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Portland city council prepares third attempt to place limits on local fossil fuel terminals

The proposed ordinance would cap the size of existing terminals and ban most big new ones. Two previous versions of the ordinance were blocked on appeal.
Credit: AP
The Critical Energy Infrastructure Hub, which lies along a 6-mile (10-kilometer) stretch of the Willamette River in Portland, Ore., is seen on Aug. 23, 2013. Scientists say Oregon faces a potential nightmare scenario unless work is done to fortify the hub, where more than 90% of the state’s liquid fuels are stored, against a major earthquake, which will come sooner or later. This week, Oregon lawmakers began taking steps to compel the owners and operators of the facility’s aging storage tanks to make them earthquake resilient. (Mike Zacchino/The Oregonian via AP)

PORTLAND, Ore. — The Portland City Council is preparing to make its third attempt in six years to put strict limits on the size of existing and future local fossil fuel terminals. The two previous versions of the ordinance ran into trouble after being appealed by business groups.

The ordinance, known as the Fossil Fuel Terminal Zoning Amendments, amends Portland’s zoning code to create a specific land use category for bulk fossil fuel terminals and prohibits the expansion of storage tank capacity at existing facilities in the city. It also limits storage tank capacity at any new fuel terminals to 2 million gallons and prohibits storing coal.

The council held a public hearing for the latest version of the ordinance on Thursday, with a vote scheduled for July 21. In addition to furthering the city’s climate change goals, the change is intended to tackle earthquake risks.

RELATED: City denies request for Northwest Portland oil terminal expansion

Portland’s existing fossil fuel export terminals are clustered along the Willamette River in Northwest Portland in what the city refers to as the Critical Energy Infrastructure Hub, which includes 10 petroleum product terminals with a combined storage capacity of about 388 million gallons and one liquid natural gas plant and terminal with a capacity of 7.5 million decatherms, according to a report from the Bureau of Planning and Sustainability.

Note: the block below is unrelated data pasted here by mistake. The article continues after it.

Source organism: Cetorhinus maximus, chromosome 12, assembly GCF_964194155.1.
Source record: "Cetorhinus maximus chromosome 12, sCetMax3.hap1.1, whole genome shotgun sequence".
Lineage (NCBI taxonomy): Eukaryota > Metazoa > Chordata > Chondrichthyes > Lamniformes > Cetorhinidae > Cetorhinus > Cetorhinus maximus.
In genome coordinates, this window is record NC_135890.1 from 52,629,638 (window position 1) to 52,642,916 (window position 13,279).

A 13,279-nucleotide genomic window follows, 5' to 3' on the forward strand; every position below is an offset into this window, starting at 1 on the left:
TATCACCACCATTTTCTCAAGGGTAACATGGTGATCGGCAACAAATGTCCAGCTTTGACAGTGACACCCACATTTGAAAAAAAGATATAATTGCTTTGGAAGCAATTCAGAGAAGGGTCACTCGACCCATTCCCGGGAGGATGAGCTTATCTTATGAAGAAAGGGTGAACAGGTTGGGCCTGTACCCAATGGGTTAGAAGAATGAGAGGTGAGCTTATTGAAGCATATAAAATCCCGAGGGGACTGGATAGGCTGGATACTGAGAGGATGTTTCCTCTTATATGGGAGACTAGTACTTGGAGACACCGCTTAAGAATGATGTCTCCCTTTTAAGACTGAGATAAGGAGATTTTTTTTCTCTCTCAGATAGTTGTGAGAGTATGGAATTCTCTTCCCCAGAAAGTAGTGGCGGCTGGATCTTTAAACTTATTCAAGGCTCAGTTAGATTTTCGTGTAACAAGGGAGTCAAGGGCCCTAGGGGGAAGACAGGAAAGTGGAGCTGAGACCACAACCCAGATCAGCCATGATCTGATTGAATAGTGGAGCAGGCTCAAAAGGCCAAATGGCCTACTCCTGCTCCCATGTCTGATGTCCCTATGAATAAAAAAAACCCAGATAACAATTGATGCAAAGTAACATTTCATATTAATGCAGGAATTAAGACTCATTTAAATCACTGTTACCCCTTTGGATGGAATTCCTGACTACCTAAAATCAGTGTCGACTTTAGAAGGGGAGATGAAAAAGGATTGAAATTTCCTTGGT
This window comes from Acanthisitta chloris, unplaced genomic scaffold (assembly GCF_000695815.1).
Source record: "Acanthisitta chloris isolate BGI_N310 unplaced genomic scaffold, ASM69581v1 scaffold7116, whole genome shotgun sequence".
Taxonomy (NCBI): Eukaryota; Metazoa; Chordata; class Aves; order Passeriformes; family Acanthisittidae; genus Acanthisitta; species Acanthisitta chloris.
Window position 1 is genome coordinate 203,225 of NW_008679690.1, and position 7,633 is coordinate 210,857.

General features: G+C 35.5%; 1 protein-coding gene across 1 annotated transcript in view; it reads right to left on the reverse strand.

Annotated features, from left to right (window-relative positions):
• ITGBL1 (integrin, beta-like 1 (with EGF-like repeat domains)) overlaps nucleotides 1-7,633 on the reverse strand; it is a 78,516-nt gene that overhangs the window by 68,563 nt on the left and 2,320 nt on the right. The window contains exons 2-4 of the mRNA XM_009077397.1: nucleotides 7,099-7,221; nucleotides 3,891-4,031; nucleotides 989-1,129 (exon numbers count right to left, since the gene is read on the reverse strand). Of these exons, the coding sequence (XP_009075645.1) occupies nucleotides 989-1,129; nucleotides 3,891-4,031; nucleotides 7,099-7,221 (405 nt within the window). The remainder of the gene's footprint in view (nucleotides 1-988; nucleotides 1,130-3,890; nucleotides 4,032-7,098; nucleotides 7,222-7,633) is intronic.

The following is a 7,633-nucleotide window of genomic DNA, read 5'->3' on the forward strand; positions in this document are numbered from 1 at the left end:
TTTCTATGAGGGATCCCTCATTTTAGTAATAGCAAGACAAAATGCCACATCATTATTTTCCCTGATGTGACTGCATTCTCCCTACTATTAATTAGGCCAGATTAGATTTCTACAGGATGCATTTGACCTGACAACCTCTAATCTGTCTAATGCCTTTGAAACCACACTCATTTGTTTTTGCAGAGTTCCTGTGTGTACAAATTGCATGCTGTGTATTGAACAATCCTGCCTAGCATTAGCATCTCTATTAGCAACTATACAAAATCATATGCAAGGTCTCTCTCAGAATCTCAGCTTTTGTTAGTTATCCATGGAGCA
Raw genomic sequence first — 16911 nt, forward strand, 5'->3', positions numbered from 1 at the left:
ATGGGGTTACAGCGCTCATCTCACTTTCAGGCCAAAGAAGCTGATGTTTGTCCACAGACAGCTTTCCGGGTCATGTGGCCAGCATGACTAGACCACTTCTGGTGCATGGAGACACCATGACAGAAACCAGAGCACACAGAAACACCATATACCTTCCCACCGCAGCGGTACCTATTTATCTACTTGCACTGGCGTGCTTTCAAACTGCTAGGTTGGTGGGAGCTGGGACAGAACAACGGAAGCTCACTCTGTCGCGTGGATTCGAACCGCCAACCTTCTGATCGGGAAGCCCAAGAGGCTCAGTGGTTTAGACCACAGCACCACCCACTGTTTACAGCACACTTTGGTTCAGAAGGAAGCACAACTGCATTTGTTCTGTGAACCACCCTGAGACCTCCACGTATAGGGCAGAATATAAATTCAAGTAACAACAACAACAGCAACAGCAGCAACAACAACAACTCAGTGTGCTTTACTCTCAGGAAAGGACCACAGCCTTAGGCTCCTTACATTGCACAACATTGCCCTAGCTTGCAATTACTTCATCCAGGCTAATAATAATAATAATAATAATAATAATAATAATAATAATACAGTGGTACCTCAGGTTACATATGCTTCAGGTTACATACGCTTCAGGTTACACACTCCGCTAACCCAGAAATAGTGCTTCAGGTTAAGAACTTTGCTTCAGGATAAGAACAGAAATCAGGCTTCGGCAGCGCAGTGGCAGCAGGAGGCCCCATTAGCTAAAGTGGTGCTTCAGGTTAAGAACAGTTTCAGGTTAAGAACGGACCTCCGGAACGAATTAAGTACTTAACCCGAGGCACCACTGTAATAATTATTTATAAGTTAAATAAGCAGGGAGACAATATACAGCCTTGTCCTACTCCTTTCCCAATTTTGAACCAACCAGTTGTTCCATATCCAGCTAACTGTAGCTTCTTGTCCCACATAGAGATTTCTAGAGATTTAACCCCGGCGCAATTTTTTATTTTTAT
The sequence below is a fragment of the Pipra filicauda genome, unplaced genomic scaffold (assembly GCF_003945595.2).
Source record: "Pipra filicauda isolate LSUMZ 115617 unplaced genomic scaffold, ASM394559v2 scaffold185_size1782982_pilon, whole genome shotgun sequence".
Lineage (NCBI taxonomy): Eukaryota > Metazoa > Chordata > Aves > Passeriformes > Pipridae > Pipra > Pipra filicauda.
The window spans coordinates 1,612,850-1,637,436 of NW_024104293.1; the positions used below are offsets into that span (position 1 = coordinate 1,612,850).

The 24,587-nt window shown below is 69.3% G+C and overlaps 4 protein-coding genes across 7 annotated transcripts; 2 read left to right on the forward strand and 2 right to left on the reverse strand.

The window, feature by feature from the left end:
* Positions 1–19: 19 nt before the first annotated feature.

The whole hub sits on soil prone to liquefaction, raising the possibility of a catastrophic spill during a Cascadia Subduction Zone earthquake, which is one of the city’s main reasons for wanting to limit the amount of additional capacity that can be built there.

The ordinance still allows for seismic upgrades at the existing sites, including new tanks that replace existing tanks without raising total capacity. It also includes exceptions to allow for increased storage of renewable fuels and jet fuel, due to projected higher demand for both in the future.

RELATED: Port of Vancouver commissioners: No fossil fuel terminals

“As we work to make our community safer, the first step is to ensure the situation does not get worse. Continuing to allow new fossil fuel terminals and new fossil fuel storage tanks increases the risk to the surrounding industrial district, the Willamette River and the entire city,” said commissioner Carmen Rubio.

The city initially adopted the amendments in December 2016, but the Portland Business Alliance, the Western States Petroleum Association and the Columbia Pacific Building Trades Council collectively appealed the decision to the state Land Use Board of Appeals (LUBA), and the board ruled in July 2017 that the ban was unconstitutional, among other objections.

RELATED: Portland's fossil fuel ban ruled unconstitutional

The city appealed the ruling to the Oregon Court of Appeals, which ruled that the ban was in fact constitutional, but the court upheld some of LUBA’s other objections. The business groups appealed to the Oregon Supreme Court, which declined to take the case. LUBA subsequently remanded the ordinance back to the city to address the objections that the appellate court had upheld.

The council made a second attempt in December 2019, and the city said the new ordinance would address the issues in LUBA’s remand order. The ordinance was again appealed, and LUBA remanded it a second time, demanding that the city address several points including the impact on future demand for natural gas and any potential negative impacts on Portland as an industrial import and export center. The city claims the third version includes findings and evidence to address the state board’s concerns.

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